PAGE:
“What do we want? War! When do we want it? Now!”

The warmongers are at it again.

In 2003, I took a very unpopular stance. I was against the invasion of Iraq. I didn’t believe there were weapons of mass destruction in the country. I felt the Bush administration was being totally ludicrous in guaranteeing that an incursion would be greeted with open arms by the average Iraqi citizen. I refused to accept that the war would be over in just a few weeks. Most of Congress went along with the Bush administration’s fantasies and lies. The mainstream media, still somewhat trusted by the general public in those days, jumped on the band wagon. And polls, taken at that time, supposedly indicated that 75% of the American public was behind our military offensive; an offensive against a sovereign nation based on unsubstantiated intelligence, on advice from an Iraqi exile who had not even been in the country for a couple decades, and on outright lies.

For the most part, I kept my thoughts to myself. It wasn’t popular to be against getting revenge for America.

Saddam Hussein was not a friend of the United States. It was proven that he supported groups that had carried out deadly terroristic operations. Though the attacks were primarily against Israel, the groups had also targeted the U.S. as well as the nations of western Europe. There was no question that he was a bad guy and had to go. But at what cost?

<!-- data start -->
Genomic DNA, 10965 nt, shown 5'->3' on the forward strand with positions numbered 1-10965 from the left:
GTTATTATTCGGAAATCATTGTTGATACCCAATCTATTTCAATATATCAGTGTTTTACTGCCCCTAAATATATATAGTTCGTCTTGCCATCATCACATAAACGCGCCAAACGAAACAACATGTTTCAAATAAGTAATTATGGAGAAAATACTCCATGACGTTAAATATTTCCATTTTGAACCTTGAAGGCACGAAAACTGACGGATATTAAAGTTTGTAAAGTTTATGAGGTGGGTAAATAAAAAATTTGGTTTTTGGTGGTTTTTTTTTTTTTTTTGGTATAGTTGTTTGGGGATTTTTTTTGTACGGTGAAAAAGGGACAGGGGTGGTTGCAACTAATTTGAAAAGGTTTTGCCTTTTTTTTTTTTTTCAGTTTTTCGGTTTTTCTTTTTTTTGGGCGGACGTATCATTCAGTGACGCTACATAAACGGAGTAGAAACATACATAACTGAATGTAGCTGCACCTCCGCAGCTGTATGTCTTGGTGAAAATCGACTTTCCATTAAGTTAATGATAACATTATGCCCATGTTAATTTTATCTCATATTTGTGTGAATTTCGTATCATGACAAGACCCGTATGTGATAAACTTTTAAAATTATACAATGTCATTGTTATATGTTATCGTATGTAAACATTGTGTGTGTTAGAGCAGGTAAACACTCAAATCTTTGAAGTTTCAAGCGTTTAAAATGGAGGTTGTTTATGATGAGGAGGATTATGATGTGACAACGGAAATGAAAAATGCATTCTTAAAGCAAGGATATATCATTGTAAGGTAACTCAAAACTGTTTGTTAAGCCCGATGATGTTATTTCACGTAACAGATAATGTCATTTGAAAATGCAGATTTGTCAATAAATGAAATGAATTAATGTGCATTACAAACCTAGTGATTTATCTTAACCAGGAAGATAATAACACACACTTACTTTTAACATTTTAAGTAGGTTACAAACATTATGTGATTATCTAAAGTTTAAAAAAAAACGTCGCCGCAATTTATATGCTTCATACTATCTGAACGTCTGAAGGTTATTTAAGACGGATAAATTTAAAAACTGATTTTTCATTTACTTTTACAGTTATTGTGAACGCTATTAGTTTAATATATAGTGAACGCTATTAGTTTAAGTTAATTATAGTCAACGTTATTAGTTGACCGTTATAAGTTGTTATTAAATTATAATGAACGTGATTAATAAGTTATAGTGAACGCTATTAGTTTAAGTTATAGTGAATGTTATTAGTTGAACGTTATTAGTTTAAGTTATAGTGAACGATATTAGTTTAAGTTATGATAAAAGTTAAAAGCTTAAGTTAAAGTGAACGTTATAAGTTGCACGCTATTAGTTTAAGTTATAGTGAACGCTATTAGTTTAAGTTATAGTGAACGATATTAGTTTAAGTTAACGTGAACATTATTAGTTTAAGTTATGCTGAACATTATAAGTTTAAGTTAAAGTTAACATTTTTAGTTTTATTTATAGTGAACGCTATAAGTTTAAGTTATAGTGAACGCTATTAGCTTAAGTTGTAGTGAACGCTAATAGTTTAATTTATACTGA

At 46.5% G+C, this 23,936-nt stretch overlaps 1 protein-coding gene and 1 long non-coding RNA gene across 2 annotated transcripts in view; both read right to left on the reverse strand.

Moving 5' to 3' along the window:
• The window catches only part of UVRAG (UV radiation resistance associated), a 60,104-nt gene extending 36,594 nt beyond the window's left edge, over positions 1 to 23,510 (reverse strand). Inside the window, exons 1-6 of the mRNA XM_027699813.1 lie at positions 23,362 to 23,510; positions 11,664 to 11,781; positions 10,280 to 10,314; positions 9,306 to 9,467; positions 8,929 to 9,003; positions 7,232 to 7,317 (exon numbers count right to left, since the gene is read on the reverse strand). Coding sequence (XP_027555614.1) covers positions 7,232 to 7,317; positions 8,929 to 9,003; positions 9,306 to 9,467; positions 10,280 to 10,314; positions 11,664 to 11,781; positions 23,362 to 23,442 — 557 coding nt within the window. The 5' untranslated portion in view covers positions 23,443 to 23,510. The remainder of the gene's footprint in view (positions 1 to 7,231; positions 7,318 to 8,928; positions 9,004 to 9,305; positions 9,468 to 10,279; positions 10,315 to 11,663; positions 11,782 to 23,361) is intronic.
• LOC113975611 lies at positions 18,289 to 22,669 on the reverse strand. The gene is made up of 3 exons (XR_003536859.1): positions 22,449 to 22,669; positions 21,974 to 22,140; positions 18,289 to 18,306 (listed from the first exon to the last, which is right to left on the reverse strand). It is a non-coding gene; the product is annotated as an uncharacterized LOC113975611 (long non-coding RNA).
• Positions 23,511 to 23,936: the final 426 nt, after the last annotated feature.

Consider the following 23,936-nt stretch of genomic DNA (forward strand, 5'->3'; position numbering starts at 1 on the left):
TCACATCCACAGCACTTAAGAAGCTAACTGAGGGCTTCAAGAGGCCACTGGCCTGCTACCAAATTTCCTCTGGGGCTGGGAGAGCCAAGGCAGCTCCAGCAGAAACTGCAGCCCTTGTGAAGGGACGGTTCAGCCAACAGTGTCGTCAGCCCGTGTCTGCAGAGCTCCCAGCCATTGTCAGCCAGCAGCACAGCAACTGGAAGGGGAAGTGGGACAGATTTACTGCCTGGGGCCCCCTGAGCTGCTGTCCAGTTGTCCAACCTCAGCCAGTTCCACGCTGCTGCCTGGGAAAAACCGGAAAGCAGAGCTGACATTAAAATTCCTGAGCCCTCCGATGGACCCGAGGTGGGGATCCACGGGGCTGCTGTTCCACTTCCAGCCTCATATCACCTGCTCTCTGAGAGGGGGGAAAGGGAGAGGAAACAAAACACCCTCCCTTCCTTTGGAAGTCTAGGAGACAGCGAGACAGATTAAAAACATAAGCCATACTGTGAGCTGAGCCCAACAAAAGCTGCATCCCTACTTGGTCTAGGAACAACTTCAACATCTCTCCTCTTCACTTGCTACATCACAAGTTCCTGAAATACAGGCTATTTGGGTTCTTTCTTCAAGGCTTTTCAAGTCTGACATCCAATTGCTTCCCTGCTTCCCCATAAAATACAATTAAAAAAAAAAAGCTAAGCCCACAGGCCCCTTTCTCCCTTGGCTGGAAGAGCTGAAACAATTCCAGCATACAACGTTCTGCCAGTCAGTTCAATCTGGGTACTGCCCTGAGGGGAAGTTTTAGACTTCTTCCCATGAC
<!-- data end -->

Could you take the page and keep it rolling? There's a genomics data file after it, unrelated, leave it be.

The invasion cost America almost 4500 U.S. military dead and over 32,000 wounded. It cost half a trillion dollars, taken from the federal reserve, and resulting in the U.S. transitioning from the world’s largest lender to the world’s largest debtor nation. The final cost, estimated to be in the trillions, will never really be known. The invasion also led to the establishment of the Guantanamo detainment center where, 13 years later, we are still holding prisoners whose involvement in actions against the U.S. have still never been proven.  And it fanned the flames of hatred of the U.S. by the peoples of numerous third world countries who look at the invasion of Iraq and know that they could easily be next.

The cost to Iraq: approximately 150,000 dead Iraqis, the country’s infrastructure totally destroyed, an unending civil war, and an economy completely devastated. Once again, the U.S. left behind a string of broken promises to rebuild a country that we helped ruin.

In the early 1980’s, the Soviet Union sent a massive number of troops in Afghanistan. As the cold war was still raging, the U.S. responded by supplying training and arms to Afghan resistance fighters in their opposition to the Soviets. Using the training and weapons provided by the CIA, the U.S. was able to help the Afghan guerillas defeat the Soviets and send them packing.